Perhaps most importantly, it leaves in-house teams with the tools and skills to continue driving procurement performance, so they can deliver long term savings.

Richard McIntosh is managing director of Inverto

Fear of change

One of the challenges was what Mr Gerrard tactfully calls “clinical custom and practice”.

In other words, consultants and other senior staff are accustomed to using a particular product or device and have to be convinced of the benefits of changing.
This can apply to anything from low-cost stationery to high-cost items such as prosthetic hip or knee joints.

“It’s important to invest time in clinician engagement,” he says.

‘My feeling is that the people at the centre are saying all the right things, but it’s difficult to push that out across the country’

Indeed, harnessing the expertise of senior clinicians brought benefits to the procurement process, both in terms of getting suitable products at better prices, as well as ensuring clinical ownership of decisions.

Brendan McVeigh, project manager with Inverto, says that procurement has never been given its rightful place in the public sector, including the NHS.

“Procurement is never, or rarely, sat at the top table,” he says. “In the best private sector companies, procurement would be represented at board level: the CPO would sit next to the CFO. But in most NHS organisations, procurement reports into finance.”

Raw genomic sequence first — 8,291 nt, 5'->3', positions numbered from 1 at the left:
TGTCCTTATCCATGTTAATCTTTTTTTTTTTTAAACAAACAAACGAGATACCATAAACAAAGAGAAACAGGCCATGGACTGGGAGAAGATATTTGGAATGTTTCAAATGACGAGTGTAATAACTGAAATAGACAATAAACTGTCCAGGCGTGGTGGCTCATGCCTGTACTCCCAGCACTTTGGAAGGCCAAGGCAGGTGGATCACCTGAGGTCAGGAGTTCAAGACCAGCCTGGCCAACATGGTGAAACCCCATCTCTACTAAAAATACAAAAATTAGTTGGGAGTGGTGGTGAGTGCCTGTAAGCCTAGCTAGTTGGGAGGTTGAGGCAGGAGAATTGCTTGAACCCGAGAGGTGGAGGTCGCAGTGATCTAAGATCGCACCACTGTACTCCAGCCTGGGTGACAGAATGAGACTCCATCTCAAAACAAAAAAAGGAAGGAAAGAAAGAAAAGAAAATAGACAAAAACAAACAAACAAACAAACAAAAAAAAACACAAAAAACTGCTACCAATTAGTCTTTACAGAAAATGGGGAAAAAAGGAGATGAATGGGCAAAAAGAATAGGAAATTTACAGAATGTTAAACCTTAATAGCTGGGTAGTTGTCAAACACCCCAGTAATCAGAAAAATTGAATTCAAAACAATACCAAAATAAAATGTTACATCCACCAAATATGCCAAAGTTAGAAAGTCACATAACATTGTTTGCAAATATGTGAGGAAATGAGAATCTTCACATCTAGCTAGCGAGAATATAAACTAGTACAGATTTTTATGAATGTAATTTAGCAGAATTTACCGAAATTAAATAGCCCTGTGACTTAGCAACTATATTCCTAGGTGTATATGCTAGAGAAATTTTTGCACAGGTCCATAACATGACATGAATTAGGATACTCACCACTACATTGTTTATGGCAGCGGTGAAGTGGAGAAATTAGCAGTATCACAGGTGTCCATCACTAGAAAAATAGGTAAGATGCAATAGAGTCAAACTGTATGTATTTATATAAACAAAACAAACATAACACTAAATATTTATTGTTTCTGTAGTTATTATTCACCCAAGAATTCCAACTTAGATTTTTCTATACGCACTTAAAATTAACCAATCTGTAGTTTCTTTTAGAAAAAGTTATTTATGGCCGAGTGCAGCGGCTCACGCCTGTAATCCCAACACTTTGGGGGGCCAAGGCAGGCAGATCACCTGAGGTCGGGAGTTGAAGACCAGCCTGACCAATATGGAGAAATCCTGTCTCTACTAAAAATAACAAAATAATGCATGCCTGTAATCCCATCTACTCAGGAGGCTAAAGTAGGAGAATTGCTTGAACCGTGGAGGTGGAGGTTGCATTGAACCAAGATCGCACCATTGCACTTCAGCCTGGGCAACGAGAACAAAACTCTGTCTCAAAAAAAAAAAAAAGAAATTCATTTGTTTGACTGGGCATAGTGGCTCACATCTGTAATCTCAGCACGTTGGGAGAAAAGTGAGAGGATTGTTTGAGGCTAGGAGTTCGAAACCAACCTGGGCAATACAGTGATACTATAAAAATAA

In too many cases, trusts have no specific procurement function, he adds: “It’s done at operational level, or it’s an add-on to someone’s ‘real’ job.”

Yet, by undervaluing procurement, the NHS is missing a trick, he says, particularly when it comes to making savings.

“Most cost improvement plans focus on reconfiguring services and on cutting headcount,” he says. “But good procurement means that you can deliver the same, or better, quality services at lower cost.

“My feeling is that the people at the centre - such as Lord Carter - are saying all the right things, but it’s difficult to push that out across the country.”

That’s not going to happen overnight, he warns: “The big problem for NHS procurement is a skills shortage. When we go into a trust, one of the first things we do is offer training to upskill procurement, but some don’t even have that function.”

Gains to be made

For those trusts that do bite the bullet, however, there are big rewards.